The reason for increased betatrophin levels in type 1 diabetes is at present not known. A feedback of insulin or C-peptide deficiency, or increased blood glucose concentrations, to increase beta cell mass by betatrophin secretion would be a favourable physiological mechanism, but the presence of such a mechanism remains to be determined. Expression of the betatrophin gene in mice has been described in several organs including the liver, brown and white adipose tissue, adrenal glands, duodenum and small intestine [3]. Induced insulin resistance is a known potent stimulator of betatrophin expression in liver and fat tissue. It is possible therefore that the increased betatrophin concentrations in patients with type 1 diabetes can be explained by insulin resistance. Although insulin resistance is not part of the disease as in type 2 diabetes, patients with type 1 diabetes can develop an increasing requirement for insulin [4]. The characteristics of insulin resistance are hypertension, abdominal obesity, increased triacylglycerol concentrations and low HDL-cholesterol levels [5]. In the type 1 diabetes group, there was indeed a tendency for a weak correlation between betatrophin level and BMI, but this was negative, and there was no correlation between betatrophin and triacylglycerol level or HDL-cholesterol level. Moreover, although triacylglycerol levels, as a mean, were 32% higher in participants with type 1 diabetes, neither triacylglycerol level, nor BMI, blood pressure, LDL-cholesterol or HDL-cholesterol level differed between the diabetic patients and controls.

Betatrophin belongs to the family of angiopoietin-like proteins. The gene encoding this protein is named C19orf80, and the nutritionally regulated secreting hormone has been given many different names: lipasin, hepatocellular carcinoma-associated protein-TD26, RIFL, angiopoietin-like protein-8 [68] and, most recently, betatrophin [3]. Overexpression of betatrophin in mice leads to an increase in serum triacylglycerol, and variations in the gene have been linked with blood lipid levels in humans by genome-wide association studies [6]. However, in our work, we observed no changes in blood lipids that correlated with betatrophin levels. It cannot be excluded that the mean increase in triacylglycerol levels observed in the patients with type 1 diabetes would have been statistically significant in a larger study.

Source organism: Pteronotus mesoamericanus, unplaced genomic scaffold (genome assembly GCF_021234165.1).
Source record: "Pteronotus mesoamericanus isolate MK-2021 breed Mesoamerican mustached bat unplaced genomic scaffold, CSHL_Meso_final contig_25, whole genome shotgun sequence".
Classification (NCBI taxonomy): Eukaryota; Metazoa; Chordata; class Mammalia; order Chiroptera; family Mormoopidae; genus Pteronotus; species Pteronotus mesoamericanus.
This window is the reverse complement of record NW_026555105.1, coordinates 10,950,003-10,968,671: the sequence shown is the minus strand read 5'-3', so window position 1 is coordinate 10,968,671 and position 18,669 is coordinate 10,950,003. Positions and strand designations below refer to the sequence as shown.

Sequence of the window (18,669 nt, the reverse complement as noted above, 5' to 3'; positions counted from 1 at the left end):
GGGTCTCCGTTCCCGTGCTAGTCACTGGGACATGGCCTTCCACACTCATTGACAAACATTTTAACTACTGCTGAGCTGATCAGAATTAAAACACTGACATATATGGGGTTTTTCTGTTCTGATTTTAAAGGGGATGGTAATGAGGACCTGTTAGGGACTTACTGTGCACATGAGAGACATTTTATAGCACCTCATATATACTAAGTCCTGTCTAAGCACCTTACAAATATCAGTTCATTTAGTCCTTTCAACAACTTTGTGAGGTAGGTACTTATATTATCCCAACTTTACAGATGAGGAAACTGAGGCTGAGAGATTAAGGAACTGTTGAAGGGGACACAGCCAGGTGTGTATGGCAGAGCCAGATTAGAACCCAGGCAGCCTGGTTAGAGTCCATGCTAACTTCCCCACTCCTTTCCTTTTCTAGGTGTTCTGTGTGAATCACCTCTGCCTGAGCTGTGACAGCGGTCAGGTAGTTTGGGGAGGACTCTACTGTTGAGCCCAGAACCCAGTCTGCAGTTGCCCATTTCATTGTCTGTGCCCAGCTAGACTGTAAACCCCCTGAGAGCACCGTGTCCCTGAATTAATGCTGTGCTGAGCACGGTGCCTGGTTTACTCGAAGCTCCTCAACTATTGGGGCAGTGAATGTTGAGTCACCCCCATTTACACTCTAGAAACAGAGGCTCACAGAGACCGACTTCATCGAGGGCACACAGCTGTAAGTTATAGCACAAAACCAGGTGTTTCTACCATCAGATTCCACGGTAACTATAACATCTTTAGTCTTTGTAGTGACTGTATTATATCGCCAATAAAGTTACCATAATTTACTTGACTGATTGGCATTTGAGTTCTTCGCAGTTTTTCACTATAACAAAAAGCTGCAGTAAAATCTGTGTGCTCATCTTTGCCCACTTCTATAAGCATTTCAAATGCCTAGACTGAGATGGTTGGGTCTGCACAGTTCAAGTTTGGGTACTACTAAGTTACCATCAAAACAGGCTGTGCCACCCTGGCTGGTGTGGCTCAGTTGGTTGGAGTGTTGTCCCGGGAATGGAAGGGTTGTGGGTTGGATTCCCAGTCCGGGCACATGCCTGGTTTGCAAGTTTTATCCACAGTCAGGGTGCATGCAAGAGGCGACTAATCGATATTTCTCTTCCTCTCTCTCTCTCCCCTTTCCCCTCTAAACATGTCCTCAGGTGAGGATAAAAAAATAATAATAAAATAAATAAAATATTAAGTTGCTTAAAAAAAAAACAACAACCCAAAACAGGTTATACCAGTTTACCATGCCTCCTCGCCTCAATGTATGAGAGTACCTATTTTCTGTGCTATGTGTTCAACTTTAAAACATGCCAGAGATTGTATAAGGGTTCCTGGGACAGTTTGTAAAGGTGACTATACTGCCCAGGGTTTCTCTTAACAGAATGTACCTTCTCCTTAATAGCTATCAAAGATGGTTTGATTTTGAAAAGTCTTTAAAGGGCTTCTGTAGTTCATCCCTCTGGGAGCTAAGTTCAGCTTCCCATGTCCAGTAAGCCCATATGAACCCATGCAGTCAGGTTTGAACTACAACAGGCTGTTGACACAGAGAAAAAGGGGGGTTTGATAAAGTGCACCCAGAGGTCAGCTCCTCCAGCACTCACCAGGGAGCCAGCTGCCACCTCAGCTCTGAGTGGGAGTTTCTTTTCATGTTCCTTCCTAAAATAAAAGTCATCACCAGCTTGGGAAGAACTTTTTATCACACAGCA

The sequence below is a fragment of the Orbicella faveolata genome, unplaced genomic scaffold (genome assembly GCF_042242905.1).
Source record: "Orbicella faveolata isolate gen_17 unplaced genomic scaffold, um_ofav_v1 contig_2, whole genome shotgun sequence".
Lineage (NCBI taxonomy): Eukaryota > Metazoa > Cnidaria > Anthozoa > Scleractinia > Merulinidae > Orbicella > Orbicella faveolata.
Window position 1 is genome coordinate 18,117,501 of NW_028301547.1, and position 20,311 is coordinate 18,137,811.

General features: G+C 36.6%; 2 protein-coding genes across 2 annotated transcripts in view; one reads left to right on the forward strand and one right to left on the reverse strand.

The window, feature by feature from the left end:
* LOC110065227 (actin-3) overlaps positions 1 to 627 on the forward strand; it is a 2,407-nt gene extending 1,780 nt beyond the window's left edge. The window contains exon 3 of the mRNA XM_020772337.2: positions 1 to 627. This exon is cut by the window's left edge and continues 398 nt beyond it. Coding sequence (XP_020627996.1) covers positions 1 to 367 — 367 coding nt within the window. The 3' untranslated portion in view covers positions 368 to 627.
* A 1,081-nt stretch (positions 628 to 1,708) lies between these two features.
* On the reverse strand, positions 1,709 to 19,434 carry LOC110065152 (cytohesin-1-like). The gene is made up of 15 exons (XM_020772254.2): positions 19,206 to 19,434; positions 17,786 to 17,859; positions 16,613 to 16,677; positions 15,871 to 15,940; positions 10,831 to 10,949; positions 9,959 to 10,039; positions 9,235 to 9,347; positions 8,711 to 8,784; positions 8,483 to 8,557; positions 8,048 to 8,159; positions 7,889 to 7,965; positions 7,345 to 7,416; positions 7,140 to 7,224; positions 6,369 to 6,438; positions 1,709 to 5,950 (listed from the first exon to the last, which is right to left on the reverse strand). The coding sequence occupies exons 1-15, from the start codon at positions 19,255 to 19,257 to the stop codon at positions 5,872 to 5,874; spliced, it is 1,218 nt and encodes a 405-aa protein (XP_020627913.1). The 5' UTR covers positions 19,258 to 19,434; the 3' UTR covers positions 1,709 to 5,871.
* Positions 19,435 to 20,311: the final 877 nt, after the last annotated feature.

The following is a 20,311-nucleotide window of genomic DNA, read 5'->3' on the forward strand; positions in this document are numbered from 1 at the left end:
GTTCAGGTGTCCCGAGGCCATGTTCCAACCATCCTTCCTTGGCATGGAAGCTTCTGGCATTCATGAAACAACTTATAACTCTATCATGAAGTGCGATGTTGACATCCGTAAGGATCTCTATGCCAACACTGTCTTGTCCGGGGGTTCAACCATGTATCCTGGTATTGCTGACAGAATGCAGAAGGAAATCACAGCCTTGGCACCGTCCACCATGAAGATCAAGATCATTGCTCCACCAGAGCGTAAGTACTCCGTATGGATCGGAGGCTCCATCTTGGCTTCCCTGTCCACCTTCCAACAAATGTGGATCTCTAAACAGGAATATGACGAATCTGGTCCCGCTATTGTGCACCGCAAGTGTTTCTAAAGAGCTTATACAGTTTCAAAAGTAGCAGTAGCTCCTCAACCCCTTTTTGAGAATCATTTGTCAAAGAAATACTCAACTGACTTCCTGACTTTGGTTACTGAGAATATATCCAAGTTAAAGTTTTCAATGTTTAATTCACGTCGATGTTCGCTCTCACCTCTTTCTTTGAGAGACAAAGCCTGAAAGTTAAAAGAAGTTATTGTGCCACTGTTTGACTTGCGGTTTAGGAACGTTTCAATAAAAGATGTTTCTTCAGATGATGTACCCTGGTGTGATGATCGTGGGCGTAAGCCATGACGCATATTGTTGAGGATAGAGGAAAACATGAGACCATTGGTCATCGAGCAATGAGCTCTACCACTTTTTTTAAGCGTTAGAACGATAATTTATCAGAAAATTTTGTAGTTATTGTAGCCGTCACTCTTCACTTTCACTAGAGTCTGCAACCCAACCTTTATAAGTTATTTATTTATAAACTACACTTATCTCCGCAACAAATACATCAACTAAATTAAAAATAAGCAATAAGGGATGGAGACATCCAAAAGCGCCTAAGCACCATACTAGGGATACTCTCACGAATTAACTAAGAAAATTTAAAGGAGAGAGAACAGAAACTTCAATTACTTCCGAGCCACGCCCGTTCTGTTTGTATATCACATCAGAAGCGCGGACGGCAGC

In healthy controls, but not in the patients with type 1 diabetes, plasma betatrophin concentrations were, for unknown reasons, higher in older individuals. It will therefore be interesting in future studies to examine betatrophin concentrations in different age groups.

Post-mortem studies show conflicting results with regard to whether beta cell replication occurs in type 1 diabetes [9, 10]. If present, increased levels of betatrophin may be a contributing factor. However, although betatrophin is increased in plasma in patients with type 1 diabetes, its concentration does not correlate with metabolic parameters. We cannot exclude the possibility that increased betatrophin levels might have had transient positive effects on beta cell mass early in the disease, or that the decline in residual C-peptide may be exaggerated in the absence of betatrophin. However, in the long run, it does not protect from the progressive loss of C-peptide secretion. An intervention in patients with type 1 diabetes with betatrophin treatment might require supraphysiological dosing as well as combination with immune regulatory treatment.